But later this month, when filming of "Hacksaw Ridge" begins in New South Wales, Australia, that exact type of cast will get its shot to tell his story. Garfield, perhaps best known for his role as Spider-Man, will become the first person to portray Doss.
The movie is a major production. Robert Schenkkan, who has a Pulitzer Prize and a Tony Award to his name, wrote the screenplay. Vince Vaughn and Sam Worthington play key characters. Mel Gibson will direct.
"If it's done the way it needs to be done," said Gabe Videla, who helped produce a documentary of Doss and is attached to the project, "it's going to get an Academy Award nomination."
"This is Oscar material," added Charles Knapp, chairman of the Desmond Doss Council, the group that owns his life rights.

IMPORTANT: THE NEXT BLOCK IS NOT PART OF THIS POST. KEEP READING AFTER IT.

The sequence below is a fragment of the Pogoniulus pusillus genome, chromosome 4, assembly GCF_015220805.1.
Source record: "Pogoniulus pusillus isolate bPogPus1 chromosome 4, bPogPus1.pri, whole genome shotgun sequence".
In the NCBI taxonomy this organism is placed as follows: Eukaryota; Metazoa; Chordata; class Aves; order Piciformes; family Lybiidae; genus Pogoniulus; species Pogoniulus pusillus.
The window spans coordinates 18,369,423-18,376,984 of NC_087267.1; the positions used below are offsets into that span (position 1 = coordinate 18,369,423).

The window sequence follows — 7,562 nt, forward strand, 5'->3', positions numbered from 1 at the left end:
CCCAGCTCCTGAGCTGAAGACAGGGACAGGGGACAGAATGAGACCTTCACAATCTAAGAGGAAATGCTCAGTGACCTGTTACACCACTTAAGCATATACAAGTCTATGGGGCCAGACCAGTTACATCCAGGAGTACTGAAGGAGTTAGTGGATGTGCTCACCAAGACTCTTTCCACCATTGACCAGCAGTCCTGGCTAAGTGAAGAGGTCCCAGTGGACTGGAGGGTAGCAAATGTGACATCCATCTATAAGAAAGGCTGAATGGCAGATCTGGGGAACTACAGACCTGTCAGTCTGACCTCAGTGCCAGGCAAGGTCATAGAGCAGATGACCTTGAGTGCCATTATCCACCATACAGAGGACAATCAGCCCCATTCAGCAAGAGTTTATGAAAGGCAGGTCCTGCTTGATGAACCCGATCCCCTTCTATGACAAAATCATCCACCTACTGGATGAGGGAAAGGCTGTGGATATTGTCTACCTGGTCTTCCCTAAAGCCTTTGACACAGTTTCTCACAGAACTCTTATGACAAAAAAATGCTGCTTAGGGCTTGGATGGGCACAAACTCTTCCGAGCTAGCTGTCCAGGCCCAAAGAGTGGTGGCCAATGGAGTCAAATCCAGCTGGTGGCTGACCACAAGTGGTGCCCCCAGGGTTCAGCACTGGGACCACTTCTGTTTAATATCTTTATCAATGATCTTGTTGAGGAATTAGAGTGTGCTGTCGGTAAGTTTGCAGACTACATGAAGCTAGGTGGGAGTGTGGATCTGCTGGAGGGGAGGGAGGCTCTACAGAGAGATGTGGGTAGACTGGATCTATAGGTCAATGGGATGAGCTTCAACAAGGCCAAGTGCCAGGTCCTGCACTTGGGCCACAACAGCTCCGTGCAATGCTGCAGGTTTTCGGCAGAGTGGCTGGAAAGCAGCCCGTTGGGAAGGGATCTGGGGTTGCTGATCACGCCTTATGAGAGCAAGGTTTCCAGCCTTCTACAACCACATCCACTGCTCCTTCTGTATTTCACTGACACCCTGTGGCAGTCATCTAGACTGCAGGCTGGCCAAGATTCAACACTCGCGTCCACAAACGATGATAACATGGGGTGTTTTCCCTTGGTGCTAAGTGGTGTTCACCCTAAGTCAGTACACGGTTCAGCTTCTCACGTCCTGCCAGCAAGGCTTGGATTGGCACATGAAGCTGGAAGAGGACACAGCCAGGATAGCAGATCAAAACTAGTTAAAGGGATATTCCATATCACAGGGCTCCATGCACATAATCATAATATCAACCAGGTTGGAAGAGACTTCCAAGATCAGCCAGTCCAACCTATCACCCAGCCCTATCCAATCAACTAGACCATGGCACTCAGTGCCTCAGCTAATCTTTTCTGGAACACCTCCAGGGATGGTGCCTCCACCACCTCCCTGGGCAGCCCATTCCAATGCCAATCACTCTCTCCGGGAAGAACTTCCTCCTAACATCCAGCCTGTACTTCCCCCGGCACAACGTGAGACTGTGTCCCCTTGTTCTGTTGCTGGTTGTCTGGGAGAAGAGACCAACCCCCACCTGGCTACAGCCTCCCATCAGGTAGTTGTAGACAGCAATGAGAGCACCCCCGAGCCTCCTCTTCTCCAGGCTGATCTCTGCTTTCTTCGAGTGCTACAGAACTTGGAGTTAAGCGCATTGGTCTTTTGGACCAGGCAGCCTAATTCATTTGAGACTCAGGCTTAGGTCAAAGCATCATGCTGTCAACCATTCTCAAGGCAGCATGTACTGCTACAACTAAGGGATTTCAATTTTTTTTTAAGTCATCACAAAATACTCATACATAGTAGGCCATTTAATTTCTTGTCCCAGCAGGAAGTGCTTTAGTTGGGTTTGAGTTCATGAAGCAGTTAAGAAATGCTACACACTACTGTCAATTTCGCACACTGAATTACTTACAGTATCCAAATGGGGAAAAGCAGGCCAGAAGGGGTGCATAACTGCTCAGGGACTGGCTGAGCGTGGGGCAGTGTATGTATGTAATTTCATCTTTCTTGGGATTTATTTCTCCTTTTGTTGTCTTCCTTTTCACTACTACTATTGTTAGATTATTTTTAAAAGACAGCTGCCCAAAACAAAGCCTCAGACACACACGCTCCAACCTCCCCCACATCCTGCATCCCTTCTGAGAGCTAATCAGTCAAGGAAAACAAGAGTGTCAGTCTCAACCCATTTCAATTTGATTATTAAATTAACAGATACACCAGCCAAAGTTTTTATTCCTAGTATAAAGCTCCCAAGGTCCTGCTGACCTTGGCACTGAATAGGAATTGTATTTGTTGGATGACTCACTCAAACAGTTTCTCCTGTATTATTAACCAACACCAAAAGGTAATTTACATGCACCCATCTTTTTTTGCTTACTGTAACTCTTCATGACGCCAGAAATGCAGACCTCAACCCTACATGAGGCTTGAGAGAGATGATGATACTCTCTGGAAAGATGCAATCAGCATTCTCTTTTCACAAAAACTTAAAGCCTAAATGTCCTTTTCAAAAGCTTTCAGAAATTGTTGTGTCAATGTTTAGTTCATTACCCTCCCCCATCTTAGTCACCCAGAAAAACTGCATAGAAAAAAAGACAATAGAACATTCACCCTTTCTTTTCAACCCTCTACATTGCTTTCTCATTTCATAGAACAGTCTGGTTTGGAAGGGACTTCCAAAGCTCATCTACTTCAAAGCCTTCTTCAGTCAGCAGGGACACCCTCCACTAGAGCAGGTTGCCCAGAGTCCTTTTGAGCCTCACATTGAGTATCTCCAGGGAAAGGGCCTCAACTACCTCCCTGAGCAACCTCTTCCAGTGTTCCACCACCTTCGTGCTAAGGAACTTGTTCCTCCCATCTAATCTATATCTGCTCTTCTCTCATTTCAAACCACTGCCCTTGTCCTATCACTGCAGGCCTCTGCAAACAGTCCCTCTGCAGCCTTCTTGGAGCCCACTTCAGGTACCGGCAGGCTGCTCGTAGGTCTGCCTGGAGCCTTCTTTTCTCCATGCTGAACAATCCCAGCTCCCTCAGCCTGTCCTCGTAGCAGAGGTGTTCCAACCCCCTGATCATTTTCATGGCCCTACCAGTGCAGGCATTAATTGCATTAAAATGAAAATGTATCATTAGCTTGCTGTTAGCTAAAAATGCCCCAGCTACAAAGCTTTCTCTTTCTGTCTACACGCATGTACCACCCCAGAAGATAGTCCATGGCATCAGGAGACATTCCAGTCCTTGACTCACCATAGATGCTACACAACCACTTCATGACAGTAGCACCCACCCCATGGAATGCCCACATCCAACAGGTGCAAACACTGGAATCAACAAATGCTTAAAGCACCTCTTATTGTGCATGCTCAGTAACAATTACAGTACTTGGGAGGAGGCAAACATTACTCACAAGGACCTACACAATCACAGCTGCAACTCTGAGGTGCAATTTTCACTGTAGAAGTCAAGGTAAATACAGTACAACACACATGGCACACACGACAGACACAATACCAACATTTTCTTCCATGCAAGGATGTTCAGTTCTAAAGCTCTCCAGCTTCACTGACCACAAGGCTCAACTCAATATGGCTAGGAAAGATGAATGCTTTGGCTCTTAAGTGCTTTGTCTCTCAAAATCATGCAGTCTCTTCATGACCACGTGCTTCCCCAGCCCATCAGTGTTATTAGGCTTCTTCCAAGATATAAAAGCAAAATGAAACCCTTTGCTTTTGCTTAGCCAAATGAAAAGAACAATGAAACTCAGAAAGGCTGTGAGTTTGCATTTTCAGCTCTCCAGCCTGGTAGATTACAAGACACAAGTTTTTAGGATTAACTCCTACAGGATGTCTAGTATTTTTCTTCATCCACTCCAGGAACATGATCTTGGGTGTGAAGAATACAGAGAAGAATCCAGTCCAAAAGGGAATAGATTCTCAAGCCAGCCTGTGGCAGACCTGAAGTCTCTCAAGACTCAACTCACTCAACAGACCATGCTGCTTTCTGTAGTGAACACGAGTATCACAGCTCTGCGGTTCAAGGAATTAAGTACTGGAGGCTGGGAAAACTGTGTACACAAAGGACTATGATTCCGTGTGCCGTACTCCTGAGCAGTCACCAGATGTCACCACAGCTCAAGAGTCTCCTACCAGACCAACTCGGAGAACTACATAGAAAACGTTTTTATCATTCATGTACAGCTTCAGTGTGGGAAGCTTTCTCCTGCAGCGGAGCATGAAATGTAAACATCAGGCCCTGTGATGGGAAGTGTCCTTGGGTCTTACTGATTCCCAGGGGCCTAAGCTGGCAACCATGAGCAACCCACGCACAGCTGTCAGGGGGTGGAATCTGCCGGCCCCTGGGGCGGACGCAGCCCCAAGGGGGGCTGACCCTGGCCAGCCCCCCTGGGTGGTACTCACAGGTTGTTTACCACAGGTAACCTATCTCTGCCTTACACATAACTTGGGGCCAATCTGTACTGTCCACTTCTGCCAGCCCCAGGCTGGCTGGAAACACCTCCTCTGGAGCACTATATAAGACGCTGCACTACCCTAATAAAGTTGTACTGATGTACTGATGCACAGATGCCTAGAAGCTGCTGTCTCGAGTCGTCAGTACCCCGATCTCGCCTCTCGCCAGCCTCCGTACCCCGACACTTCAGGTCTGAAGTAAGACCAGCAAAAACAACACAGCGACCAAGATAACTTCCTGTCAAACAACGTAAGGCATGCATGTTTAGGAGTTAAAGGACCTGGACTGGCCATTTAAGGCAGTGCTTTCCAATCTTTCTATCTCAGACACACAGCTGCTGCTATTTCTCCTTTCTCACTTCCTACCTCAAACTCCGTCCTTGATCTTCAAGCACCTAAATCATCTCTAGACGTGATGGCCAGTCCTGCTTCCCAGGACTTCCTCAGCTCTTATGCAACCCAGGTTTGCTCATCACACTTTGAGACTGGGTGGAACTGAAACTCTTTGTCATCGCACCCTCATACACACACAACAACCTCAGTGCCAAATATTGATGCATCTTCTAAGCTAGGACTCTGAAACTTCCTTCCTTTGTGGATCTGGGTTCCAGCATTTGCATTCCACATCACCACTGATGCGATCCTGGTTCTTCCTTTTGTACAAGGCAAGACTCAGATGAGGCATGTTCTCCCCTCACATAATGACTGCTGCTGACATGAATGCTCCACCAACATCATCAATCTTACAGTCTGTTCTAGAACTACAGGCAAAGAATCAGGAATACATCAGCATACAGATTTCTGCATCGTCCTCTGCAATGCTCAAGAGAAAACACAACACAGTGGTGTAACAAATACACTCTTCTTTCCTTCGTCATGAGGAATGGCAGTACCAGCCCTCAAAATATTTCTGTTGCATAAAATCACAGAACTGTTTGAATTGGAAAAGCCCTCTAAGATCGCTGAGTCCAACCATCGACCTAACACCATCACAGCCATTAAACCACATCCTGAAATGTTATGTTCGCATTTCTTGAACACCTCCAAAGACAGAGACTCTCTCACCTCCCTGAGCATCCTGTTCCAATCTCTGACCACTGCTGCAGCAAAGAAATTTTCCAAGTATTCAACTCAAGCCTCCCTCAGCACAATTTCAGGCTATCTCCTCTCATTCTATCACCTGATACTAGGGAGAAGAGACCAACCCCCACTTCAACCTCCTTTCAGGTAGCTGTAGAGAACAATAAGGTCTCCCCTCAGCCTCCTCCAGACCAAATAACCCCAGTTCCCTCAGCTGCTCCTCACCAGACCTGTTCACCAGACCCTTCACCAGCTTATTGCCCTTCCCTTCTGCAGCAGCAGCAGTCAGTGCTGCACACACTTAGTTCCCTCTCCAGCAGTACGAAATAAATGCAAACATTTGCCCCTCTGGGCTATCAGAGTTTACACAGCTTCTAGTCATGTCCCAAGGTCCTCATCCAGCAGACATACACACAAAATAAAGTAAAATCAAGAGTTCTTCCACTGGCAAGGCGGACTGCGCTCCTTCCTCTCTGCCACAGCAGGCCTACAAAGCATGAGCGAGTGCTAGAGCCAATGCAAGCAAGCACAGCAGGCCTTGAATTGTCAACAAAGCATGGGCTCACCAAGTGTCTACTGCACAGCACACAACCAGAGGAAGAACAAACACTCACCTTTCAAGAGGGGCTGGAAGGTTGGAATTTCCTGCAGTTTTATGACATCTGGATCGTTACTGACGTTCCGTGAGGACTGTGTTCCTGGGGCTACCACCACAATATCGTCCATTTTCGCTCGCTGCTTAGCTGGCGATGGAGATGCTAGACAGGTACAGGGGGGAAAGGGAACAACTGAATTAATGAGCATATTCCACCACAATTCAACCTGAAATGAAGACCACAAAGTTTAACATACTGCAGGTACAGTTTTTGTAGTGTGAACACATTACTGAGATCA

What would Doss, who died in 2006 at the age of 87, think about all of this?
Would it be too big a fuss?
Those close to him say no, that he had a change of heart late in life. He wanted younger generations to hear his story, and the movie theater would be the best venue.
About 15 years ago, he began meeting with Terry Benedict. Like Doss, Benedict grew up in the Seventh-day Adventist church. He had read Doss' biography. And when he heard others in the church saying that Doss wanted to make a movie, Benedict reached out.
He agreed that a feature film would be great. But he wanted first to shoot a documentary. Those who served with Doss were dying, and Benedict wanted to preserve the historical record on film before it was too late.
His documentary, "The Conscientious Objector," came out in 2004. It told viewers about Doss' time in the military, how he explained to his superiors that his faith would not allow him to kill another man. Others in the Army thought he was making excuses.